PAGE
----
"[Caste] should be at the top of every American’s reading list." (Chicago Tribune

Editor's Pick

A lucid reframing of race in America
The arrival of a new work by Isabel Wilkerson, the Pulitzer Prize-winning author of The Warmth of Other Suns, would be noteworthy in any year. In 2020, it’s a revelation. With stunning clarity, Caste takes a topic causing deep national grief—America’s enduring racist structure—and reframes it in the language and context of caste. It exposes how our racial hierarchy was established and invisibly ingrained over centuries—and how it holds its own against India’s more ''classical'' caste system and the rigid order constructed by Nazi Germany. Compellingly researched, with fascinating historical detail—witness Dr. King’s visceral reaction, then dawning recognition, after being called an American ''untouchable'' during a visit to India in 1959—as well as forthright reflections from the author’s own life as a Black journalist and scholar. Wilkerson compares confronting America’s caste system to checking out the basement in an old house—a dreaded but necessary chore—and in this superb account voiced by Hall of Fame narrator Robin Miles, it’s a journey many more of us will take. —Kat J., Audible Editor

What listeners say about Caste (Oprah's Book Club)

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  • 08-05-20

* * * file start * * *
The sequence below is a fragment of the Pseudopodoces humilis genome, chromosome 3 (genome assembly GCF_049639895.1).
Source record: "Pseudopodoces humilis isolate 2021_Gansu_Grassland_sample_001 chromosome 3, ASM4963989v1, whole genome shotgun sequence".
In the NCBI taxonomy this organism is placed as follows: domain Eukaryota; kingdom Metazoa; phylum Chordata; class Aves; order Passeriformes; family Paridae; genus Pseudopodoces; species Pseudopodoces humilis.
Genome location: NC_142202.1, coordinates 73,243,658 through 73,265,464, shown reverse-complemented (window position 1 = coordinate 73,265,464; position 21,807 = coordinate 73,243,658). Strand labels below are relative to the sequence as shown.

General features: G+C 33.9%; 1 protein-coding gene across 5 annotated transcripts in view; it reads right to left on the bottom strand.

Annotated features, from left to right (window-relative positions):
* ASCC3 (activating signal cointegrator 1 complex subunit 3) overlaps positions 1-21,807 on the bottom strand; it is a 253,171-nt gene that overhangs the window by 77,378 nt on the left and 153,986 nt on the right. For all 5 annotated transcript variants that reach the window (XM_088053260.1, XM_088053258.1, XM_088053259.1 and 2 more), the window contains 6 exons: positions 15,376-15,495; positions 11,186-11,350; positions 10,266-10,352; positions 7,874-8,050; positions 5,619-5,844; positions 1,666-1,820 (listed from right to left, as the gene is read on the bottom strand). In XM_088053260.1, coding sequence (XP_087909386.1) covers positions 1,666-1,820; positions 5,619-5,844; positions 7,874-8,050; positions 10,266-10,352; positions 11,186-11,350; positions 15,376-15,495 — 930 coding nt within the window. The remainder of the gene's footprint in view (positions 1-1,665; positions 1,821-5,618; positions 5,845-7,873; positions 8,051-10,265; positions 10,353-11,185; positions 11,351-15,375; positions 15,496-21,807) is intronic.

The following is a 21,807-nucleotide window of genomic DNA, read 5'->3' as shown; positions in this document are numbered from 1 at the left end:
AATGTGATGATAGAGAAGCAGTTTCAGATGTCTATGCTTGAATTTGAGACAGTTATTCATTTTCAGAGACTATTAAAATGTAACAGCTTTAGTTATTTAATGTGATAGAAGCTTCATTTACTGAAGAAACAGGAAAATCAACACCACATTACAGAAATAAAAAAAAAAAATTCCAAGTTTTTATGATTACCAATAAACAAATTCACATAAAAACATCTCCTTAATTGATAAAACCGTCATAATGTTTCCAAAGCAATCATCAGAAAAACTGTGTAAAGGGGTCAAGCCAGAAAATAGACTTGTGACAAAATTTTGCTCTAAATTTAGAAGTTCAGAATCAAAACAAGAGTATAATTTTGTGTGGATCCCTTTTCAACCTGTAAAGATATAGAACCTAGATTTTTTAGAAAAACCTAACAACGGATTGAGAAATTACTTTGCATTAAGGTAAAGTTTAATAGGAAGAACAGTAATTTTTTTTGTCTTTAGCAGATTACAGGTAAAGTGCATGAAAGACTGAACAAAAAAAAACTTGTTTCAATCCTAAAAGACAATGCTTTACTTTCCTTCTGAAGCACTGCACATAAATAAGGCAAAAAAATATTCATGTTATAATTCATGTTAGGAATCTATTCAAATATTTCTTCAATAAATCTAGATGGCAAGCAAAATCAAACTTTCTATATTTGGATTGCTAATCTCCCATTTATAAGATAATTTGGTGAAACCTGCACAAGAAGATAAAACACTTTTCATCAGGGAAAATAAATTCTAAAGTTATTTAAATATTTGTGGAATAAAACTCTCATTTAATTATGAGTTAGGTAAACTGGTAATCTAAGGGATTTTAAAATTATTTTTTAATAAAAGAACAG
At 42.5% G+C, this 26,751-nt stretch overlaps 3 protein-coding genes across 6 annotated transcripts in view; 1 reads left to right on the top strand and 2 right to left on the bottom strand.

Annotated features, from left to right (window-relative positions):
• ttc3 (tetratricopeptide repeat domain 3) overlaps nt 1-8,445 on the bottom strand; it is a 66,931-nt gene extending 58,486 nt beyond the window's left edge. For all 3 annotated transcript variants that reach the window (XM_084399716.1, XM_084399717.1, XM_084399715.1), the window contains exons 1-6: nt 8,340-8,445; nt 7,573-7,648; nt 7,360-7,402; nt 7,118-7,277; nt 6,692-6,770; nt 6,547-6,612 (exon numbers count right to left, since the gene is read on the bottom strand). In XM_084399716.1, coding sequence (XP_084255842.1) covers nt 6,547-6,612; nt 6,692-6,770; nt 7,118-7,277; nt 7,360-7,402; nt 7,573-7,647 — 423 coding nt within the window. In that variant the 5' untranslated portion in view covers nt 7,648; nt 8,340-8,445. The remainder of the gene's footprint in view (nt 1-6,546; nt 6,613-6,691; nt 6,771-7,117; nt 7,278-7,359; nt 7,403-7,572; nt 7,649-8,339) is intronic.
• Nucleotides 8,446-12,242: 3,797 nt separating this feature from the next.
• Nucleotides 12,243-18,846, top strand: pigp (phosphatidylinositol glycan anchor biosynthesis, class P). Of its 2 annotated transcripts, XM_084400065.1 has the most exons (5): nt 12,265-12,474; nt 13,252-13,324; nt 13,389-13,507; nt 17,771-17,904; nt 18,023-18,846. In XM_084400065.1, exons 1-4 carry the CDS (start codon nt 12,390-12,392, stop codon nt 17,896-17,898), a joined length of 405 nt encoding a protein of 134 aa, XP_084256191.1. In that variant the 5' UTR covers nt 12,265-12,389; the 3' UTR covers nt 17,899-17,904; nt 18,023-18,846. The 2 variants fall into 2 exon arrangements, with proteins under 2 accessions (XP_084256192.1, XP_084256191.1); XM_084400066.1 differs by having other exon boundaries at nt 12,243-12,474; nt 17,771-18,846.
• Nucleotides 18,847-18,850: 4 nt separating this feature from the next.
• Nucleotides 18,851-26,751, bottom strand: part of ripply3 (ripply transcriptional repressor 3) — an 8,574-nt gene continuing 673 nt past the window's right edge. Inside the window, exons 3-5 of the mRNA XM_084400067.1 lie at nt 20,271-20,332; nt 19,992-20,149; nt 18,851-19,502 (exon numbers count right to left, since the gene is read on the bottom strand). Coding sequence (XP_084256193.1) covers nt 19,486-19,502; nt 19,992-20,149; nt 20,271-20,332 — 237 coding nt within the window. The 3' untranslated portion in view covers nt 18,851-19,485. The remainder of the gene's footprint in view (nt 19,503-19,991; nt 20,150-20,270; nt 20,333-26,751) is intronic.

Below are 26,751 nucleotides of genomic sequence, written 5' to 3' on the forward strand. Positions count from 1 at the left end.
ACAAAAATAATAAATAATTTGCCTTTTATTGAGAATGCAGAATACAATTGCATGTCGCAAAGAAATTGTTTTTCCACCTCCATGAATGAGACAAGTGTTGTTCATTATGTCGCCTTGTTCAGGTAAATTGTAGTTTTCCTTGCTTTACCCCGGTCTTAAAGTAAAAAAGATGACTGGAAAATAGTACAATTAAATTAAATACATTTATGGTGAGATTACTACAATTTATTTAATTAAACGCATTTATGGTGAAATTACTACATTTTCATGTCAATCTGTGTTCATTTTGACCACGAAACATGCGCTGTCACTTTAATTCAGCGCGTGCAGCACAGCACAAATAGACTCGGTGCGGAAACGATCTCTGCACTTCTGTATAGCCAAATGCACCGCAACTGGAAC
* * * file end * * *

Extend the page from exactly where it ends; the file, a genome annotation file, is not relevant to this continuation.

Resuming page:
Brilliant, articulate, highly listenable.

Old white guy here, if that matters. I have to say I was gobsmacked at how good this is. I was anxious to read it after reading the glorious NYT review, so I got it the day it was released (yesterday) and just finished it. Wilkerson's reportage, analysis, synthesis, and conclusions are spectacularly insightful. Everything she says resonates so perfectly that throughout the book I was thinking, "Ah hah! Yes. This is so illuminating. She has it just right!" And that was my tone consistently. There were no lulls, no head-scratching off-shoots. If someone living in the US or curious about the US reads only one book even only tangentially related to race, let it be this one. Goodness, what a terrific book. And the narration by Robin Miles is flawless. Wow.

138 people found this helpful

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Pretty good. Not a lot of new insights.